Erwin Wurm’s work anthropomorphizes everyday objects in often unsettling ways and explores the concept of the human body as sculpture. He uses humor and discomfort as tools to challenge our conventional experiences with art objects. “[For me] humor is primarily a method for getting people’s attention,” Wurm has stated. “It should ultimately prompt people to look at things more carefully.” In Big Disobedience, Wurm uses a large-scale suit, without a body, to stand in for the human form. The sculpture is a critique of contemporary society, its title a play on Henry David Thoreau’s 1849 essay “Civil Disobedience.” Big Disobedience was first presented at Art Basel Miami Beach in December 2016.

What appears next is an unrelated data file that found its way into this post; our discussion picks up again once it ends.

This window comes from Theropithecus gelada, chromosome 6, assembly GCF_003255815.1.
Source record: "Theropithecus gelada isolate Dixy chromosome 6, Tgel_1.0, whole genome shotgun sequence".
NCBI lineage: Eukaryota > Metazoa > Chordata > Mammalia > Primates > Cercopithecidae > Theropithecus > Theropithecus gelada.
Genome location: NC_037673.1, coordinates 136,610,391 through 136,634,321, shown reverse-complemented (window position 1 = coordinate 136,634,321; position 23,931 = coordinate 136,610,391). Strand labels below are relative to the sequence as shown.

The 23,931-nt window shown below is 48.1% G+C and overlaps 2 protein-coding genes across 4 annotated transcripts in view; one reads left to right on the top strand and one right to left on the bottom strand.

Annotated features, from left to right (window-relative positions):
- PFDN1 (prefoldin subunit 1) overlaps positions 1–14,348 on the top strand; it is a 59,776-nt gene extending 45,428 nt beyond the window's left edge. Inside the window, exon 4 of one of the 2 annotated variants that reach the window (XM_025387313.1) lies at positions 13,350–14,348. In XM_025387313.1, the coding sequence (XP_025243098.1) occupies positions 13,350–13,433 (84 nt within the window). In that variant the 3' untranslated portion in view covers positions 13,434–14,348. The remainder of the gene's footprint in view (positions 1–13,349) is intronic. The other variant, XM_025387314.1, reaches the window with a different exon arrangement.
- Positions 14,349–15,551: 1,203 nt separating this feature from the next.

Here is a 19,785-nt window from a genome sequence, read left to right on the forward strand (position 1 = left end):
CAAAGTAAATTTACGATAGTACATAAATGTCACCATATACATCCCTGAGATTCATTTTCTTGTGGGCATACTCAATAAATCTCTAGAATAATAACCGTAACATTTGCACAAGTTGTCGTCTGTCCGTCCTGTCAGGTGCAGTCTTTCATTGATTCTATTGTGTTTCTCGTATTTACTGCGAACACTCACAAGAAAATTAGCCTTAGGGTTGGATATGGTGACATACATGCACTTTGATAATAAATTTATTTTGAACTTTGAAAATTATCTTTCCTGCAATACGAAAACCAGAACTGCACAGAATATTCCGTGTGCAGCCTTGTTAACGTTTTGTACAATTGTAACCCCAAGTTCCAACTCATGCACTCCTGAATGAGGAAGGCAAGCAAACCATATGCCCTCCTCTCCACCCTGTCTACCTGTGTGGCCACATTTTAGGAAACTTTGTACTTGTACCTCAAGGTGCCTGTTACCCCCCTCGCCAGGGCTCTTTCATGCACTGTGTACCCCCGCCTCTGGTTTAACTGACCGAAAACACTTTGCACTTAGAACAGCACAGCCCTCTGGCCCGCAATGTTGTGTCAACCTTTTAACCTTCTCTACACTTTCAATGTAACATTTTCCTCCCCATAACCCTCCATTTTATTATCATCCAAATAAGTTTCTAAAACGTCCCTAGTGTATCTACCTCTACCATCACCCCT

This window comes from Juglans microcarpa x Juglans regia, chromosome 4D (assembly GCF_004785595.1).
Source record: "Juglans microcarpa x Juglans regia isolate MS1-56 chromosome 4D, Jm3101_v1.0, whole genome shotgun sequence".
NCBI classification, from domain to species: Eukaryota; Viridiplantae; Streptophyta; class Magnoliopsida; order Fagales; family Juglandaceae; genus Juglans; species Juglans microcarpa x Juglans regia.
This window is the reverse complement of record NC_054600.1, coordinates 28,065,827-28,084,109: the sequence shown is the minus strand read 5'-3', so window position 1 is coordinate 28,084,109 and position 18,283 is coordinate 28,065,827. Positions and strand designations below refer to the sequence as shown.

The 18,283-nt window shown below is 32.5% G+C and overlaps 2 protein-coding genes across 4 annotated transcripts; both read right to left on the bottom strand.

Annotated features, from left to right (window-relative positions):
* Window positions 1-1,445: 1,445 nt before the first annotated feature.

Born in Austria in 1954, Wurm graduated from the University of Graz in Austria in 1977 and the Gestaltungslehre University of Applied Art and Academy of Fine Art in Vienna in 1982. His work is in many international public and private collections, including Vienna’s Albertina, Musée National d’Art Moderne in Paris, the Museum of Modern Art in New York, and the Walker Art Center in Minneapolis. He was one of two artists chosen to represent Austria at the 2017 Venice Biennale.